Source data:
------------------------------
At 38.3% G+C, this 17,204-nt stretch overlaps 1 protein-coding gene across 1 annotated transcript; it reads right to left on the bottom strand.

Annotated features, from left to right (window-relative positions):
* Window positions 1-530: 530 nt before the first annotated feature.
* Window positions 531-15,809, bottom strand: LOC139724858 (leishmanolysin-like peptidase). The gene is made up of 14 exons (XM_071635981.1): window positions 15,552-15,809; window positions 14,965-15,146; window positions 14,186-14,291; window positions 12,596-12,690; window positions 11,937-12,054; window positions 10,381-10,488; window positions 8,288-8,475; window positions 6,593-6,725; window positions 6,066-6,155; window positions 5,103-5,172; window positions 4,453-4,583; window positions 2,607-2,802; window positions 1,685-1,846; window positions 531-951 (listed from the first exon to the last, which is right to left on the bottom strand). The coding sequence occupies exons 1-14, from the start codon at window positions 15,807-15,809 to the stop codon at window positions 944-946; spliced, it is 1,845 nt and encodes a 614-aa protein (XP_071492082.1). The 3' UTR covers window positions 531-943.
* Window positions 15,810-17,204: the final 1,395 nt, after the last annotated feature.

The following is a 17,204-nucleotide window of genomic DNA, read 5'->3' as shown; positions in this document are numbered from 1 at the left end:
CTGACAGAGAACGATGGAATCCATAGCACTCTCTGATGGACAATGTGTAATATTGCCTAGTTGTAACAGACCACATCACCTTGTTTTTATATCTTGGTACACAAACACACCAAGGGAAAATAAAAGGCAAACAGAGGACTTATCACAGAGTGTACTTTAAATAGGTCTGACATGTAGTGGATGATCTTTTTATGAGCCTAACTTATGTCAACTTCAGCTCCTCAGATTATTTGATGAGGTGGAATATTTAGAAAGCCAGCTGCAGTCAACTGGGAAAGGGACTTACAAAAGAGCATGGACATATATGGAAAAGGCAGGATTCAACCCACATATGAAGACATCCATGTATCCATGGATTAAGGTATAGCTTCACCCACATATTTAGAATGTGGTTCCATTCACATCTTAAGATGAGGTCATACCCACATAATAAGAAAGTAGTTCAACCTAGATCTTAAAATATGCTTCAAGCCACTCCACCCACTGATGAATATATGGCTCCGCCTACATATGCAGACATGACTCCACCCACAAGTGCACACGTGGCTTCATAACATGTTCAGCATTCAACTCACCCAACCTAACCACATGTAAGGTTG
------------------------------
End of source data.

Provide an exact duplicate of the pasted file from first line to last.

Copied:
At 38.3% G+C, this 17,204-nt stretch overlaps 1 protein-coding gene across 1 annotated transcript; it reads right to left on the bottom strand.

Annotated features, from left to right (window-relative positions):
* Window positions 1-530: 530 nt before the first annotated feature.
* Window positions 531-15,809, bottom strand: LOC139724858 (leishmanolysin-like peptidase). The gene is made up of 14 exons (XM_071635981.1): window positions 15,552-15,809; window positions 14,965-15,146; window positions 14,186-14,291; window positions 12,596-12,690; window positions 11,937-12,054; window positions 10,381-10,488; window positions 8,288-8,475; window positions 6,593-6,725; window positions 6,066-6,155; window positions 5,103-5,172; window positions 4,453-4,583; window positions 2,607-2,802; window positions 1,685-1,846; window positions 531-951 (listed from the first exon to the last, which is right to left on the bottom strand). The coding sequence occupies exons 1-14, from the start codon at window positions 15,807-15,809 to the stop codon at window positions 944-946; spliced, it is 1,845 nt and encodes a 614-aa protein (XP_071492082.1). The 3' UTR covers window positions 531-943.
* Window positions 15,810-17,204: the final 1,395 nt, after the last annotated feature.

The following is a 17,204-nucleotide window of genomic DNA, read 5'->3' as shown; positions in this document are numbered from 1 at the left end:
CTGACAGAGAACGATGGAATCCATAGCACTCTCTGATGGACAATGTGTAATATTGCCTAGTTGTAACAGACCACATCACCTTGTTTTTATATCTTGGTACACAAACACACCAAGGGAAAATAAAAGGCAAACAGAGGACTTATCACAGAGTGTACTTTAAATAGGTCTGACATGTAGTGGATGATCTTTTTATGAGCCTAACTTATGTCAACTTCAGCTCCTCAGATTATTTGATGAGGTGGAATATTTAGAAAGCCAGCTGCAGTCAACTGGGAAAGGGACTTACAAAAGAGCATGGACATATATGGAAAAGGCAGGATTCAACCCACATATGAAGACATCCATGTATCCATGGATTAAGGTATAGCTTCACCCACATATTTAGAATGTGGTTCCATTCACATCTTAAGATGAGGTCATACCCACATAATAAGAAAGTAGTTCAACCTAGATCTTAAAATATGCTTCAAGCCACTCCACCCACTGATGAATATATGGCTCCGCCTACATATGCAGACATGACTCCACCCACAAGTGCACACGTGGCTTCATAACATGTTCAGCATTCAACTCACCCAACCTAACCACATGTAAGGTTG